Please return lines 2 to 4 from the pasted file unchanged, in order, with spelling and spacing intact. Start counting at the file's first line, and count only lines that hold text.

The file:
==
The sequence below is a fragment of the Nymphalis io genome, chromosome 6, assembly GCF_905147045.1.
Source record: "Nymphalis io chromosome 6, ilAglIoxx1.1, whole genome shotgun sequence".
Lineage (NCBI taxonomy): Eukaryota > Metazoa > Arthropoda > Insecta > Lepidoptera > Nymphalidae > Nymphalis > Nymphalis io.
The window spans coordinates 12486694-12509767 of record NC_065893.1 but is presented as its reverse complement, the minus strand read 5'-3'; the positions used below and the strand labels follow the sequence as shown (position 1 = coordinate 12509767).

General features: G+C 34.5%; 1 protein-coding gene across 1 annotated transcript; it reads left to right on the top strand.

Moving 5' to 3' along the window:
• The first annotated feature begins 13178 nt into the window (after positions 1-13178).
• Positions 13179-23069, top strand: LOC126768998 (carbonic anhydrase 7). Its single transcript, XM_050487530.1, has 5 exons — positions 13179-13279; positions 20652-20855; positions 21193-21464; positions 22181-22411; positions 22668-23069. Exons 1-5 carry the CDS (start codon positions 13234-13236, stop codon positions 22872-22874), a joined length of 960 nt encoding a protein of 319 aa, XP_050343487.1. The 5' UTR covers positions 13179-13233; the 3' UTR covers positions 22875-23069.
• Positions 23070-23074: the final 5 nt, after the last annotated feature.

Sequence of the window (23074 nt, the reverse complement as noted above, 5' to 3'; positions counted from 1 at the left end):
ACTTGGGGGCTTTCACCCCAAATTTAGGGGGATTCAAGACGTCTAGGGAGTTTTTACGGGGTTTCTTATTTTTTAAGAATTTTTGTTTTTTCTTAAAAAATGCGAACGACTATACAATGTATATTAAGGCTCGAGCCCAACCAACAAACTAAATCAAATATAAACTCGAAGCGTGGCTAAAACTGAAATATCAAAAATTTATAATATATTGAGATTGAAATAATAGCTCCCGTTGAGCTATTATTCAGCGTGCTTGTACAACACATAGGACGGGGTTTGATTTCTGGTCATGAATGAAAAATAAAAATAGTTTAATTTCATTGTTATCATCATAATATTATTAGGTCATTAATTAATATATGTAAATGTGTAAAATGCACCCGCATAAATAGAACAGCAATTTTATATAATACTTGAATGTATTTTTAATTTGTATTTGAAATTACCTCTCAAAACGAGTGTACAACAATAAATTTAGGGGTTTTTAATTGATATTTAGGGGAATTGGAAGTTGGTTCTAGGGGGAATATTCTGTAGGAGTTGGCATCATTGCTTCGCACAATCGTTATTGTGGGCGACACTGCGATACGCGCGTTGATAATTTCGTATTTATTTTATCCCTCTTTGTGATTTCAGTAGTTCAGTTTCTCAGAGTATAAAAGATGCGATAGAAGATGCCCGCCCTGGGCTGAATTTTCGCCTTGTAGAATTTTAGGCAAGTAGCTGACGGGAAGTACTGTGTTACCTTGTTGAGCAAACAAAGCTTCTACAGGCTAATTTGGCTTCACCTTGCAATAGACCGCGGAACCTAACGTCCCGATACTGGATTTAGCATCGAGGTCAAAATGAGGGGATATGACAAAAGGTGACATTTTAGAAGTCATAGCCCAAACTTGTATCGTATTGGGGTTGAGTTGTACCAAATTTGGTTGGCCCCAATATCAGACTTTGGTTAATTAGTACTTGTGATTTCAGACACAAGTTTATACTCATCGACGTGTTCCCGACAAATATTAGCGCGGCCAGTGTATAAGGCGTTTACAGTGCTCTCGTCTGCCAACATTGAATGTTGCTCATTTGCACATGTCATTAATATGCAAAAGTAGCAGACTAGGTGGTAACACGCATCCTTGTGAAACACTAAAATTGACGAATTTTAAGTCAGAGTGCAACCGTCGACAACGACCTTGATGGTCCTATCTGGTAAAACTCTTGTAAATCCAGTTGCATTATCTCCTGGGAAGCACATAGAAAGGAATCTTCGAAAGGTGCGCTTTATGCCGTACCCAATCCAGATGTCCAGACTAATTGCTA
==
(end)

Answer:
Source record: "Nymphalis io chromosome 6, ilAglIoxx1.1, whole genome shotgun sequence".
Lineage (NCBI taxonomy): Eukaryota > Metazoa > Arthropoda > Insecta > Lepidoptera > Nymphalidae > Nymphalis > Nymphalis io.
The window spans coordinates 12486694-12509767 of record NC_065893.1 but is presented as its reverse complement, the minus strand read 5'-3'; the positions used below and the strand labels follow the sequence as shown (position 1 = coordinate 12509767).